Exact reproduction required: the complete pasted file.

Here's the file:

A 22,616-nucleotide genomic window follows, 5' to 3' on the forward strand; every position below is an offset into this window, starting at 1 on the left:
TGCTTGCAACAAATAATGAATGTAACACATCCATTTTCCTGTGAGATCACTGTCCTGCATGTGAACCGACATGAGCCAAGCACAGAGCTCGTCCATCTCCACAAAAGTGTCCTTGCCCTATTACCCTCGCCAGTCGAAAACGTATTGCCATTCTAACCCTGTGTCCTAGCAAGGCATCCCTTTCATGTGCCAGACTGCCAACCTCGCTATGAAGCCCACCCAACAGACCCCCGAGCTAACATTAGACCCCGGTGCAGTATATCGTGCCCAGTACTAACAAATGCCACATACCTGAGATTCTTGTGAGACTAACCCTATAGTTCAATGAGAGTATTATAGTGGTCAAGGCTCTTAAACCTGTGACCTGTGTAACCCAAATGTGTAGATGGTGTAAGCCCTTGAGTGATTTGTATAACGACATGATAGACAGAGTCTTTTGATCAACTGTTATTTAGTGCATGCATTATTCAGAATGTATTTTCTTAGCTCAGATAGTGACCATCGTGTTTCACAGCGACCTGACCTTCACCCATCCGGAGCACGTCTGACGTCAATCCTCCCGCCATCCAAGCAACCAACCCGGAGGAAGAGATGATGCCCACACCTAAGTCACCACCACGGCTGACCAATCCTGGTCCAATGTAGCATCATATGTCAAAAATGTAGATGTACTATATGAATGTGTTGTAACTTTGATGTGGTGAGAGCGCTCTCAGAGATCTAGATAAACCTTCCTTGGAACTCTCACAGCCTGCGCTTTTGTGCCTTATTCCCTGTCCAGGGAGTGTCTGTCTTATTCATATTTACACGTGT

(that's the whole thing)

A 22,616-nucleotide genomic window follows, 5' to 3' on the forward strand; every position below is an offset into this window, starting at 1 on the left:
TGCTTGCAACAAATAATGAATGTAACACATCCATTTTCCTGTGAGATCACTGTCCTGCATGTGAACCGACATGAGCCAAGCACAGAGCTCGTCCATCTCCACAAAAGTGTCCTTGCCCTATTACCCTCGCCAGTCGAAAACGTATTGCCATTCTAACCCTGTGTCCTAGCAAGGCATCCCTTTCATGTGCCAGACTGCCAACCTCGCTATGAAGCCCACCCAACAGACCCCCGAGCTAACATTAGACCCCGGTGCAGTATATCGTGCCCAGTACTAACAAATGCCACATACCTGAGATTCTTGTGAGACTAACCCTATAGTTCAATGAGAGTATTATAGTGGTCAAGGCTCTTAAACCTGTGACCTGTGTAACCCAAATGTGTAGATGGTGTAAGCCCTTGAGTGATTTGTATAACGACATGATAGACAGAGTCTTTTGATCAACTGTTATTTAGTGCATGCATTATTCAGAATGTATTTTCTTAGCTCAGATAGTGACCATCGTGTTTCACAGCGACCTGACCTTCACCCATCCGGAGCACGTCTGACGTCAATCCTCCCGCCATCCAAGCAACCAACCCGGAGGAAGAGATGATGCCCACACCTAAGTCACCACCACGGCTGACCAATCCTGGTCCAATGTAGCATCATATGTCAAAAATGTAGATGTACTATATGAATGTGTTGTAACTTTGATGTGGTGAGAGCGCTCTCAGAGATCTAGATAAACCTTCCTTGGAACTCTCACAGCCTGCGCTTTTGTGCCTTATTCCCTGTCCAGGGAGTGTCTGTCTTATTCATATTTACACGTGT